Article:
The Confederates made considerable efforts to enlist Native Americans (whom Monaghan always calls “Indians”). They were generally successful; the more “civilized” nations emulated the Southern planter lifestyle, complete with mansions and slaves. The pro-Union Indians retreated north to Kansas, sometimes with success and sometimes hunted down by their ostensible compatriots; Indian-on-Indian warfare was pretty bloody and usually left out of history books. Monaghan covers it well, perhaps aided by the attitudes of his time; his explanation of Cherokee politics seems clearer and perhaps less patronizing than another recently reviewed book, American Indians and the Civil War. Cherokee leader Stand Watie eventually became a Confederate general, and his command was the last organized Confederate unit to surrender, in June 1865.

Monaghan has some interesting comments on some of the participants (the book is more of a chain of inter-meshed biographies than a straightforward history, but this approach works fairly well). He praises Nathaniel Lyon for energy and initiative, and speculates that if Lyon hadn’t been killed at Wilson’s Creek he might have gone on to greater things. He also generally approves of Franz Sigel; my own knowledge of Sigel came from his consistently inept performances in Virginia and the Red River Campaign, but in Missouri Monaghan reports him performing competently (although mostly in well-organized and successful retreats; as noted in a different conflict you don’t win a war with successful evacuations). Perhaps Sigel was like Burnside; competent when handling smaller units but over-matched in command of an army.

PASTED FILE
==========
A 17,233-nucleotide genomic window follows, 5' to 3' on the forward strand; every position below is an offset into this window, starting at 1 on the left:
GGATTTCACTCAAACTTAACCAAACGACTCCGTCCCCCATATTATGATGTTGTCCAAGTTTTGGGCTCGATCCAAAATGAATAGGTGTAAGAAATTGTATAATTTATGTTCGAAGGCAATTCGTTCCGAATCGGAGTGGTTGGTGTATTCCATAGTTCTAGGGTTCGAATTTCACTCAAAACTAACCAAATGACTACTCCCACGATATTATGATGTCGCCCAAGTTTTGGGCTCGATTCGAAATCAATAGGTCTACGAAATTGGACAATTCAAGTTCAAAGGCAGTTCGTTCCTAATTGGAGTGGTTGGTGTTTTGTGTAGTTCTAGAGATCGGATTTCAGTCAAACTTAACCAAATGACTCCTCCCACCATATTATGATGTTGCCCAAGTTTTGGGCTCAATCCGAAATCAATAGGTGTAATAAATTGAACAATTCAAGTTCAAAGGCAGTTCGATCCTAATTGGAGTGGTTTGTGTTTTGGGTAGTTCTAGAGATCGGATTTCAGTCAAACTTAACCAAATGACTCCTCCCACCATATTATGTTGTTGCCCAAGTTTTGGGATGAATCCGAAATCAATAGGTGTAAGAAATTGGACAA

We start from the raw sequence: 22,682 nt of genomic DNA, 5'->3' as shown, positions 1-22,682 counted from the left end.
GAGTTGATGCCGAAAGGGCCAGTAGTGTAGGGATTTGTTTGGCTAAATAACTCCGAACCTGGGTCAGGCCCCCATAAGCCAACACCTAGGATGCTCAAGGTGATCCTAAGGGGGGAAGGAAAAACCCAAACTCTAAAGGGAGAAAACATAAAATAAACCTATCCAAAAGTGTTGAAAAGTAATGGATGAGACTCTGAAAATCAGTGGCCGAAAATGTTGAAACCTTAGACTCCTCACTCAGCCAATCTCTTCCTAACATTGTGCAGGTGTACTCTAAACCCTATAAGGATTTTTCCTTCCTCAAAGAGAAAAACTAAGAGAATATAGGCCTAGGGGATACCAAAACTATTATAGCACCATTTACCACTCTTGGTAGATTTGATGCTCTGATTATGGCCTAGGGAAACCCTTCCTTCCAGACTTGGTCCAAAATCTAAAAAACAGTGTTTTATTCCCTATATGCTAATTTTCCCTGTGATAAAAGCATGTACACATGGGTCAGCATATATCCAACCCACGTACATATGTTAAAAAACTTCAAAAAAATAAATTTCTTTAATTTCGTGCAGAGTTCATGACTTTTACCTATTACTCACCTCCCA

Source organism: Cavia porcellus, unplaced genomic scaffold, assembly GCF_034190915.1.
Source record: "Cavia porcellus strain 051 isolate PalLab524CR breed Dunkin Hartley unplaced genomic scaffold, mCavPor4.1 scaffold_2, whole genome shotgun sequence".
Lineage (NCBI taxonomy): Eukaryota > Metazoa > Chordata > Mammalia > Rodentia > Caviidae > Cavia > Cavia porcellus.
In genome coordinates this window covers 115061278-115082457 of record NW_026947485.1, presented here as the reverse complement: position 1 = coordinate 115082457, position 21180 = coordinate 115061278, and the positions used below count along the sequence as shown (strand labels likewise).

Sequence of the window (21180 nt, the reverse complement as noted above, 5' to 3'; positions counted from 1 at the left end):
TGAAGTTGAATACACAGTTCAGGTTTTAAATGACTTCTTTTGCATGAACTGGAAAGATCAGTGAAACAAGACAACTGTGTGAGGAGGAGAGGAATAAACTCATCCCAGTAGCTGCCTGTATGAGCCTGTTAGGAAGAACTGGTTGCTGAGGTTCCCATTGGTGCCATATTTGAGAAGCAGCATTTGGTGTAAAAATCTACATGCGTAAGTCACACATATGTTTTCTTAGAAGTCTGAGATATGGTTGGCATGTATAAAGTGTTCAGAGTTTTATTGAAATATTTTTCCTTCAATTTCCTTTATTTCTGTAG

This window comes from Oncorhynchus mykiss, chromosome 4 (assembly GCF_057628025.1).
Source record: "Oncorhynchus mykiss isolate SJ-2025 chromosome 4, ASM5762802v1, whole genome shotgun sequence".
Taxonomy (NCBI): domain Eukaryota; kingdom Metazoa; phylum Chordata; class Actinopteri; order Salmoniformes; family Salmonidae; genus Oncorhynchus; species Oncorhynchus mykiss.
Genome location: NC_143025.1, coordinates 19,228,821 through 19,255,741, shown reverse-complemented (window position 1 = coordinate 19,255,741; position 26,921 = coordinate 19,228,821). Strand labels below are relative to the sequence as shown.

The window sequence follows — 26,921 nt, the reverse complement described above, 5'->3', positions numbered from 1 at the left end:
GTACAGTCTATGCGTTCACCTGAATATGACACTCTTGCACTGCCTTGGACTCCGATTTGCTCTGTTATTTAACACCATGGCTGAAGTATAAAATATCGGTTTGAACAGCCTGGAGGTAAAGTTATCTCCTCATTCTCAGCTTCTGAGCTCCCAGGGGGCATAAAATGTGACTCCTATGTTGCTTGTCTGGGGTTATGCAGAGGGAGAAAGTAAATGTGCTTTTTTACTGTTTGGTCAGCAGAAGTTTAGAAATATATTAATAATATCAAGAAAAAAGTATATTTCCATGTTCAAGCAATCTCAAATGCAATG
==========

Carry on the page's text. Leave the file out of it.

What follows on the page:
An easy read; Monaghan favors short declarative sentences. A big handicap is the complete lack of maps; this is especially problematic with the battles of Pea Ridge and Elkhorn Tavern and the Battle of Westport, which involved complicated maneuvers by both sides (to be fair, the contemporary participants had a hard time figuring out what was going on, too.) Good references and bibliography, although they are all older works.


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 Post subject: Re: civil war on the western frontier
PostPosted: Tue Aug 01, 2017 10:50 pm 
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Joined: Fri Apr 04, 2008 10:52 am
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Location: California-prev Texas Montreal Virginia
My mother's sister wrote about the Civil War among other things. She is still being reprinted by Bethlehem books. She and my mother were old fashioned Confederate sympathizers, As a small child I vaguely recall a visit to see some cannon ball impacts near my grandfather's farm - possibly a civic building in Waverly MO.
http://fromsinkingsand.blogspot.com/201 ... eally.html